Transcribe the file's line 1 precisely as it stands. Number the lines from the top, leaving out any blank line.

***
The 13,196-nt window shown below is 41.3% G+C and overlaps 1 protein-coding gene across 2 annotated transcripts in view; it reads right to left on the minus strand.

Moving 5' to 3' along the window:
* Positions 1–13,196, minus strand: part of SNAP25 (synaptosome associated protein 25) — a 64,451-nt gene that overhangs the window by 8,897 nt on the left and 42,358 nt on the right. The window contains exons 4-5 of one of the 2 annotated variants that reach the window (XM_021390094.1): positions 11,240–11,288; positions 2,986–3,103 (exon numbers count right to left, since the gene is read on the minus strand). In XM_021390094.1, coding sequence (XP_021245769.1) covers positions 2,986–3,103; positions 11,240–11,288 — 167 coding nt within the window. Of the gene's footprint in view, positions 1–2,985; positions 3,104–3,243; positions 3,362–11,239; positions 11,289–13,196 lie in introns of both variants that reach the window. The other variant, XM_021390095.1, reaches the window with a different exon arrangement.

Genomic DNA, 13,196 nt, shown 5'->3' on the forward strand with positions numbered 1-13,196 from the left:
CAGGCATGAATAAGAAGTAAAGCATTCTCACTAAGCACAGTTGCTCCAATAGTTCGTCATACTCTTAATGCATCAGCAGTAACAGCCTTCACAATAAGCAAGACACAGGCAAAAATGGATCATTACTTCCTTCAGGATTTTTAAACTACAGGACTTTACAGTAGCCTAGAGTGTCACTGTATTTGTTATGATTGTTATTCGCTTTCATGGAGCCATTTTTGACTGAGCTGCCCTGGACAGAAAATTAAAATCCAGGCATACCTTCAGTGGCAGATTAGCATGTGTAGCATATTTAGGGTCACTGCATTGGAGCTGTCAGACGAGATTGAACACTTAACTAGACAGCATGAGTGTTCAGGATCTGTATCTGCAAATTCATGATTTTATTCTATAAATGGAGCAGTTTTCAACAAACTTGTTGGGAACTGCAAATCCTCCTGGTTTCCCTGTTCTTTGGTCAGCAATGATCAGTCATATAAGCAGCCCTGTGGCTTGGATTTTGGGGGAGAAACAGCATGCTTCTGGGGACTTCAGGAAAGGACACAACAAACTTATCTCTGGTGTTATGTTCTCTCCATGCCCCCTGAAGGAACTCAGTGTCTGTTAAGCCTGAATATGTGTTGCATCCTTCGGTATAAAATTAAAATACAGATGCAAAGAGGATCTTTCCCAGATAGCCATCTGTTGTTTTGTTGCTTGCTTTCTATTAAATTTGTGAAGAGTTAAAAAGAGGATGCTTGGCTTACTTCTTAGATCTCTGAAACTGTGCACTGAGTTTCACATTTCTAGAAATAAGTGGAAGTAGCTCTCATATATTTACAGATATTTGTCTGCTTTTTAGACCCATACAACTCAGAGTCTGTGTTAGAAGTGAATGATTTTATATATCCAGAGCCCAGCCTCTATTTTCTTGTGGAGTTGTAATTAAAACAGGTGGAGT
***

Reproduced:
The 13,196-nt window shown below is 41.3% G+C and overlaps 1 protein-coding gene across 2 annotated transcripts in view; it reads right to left on the minus strand.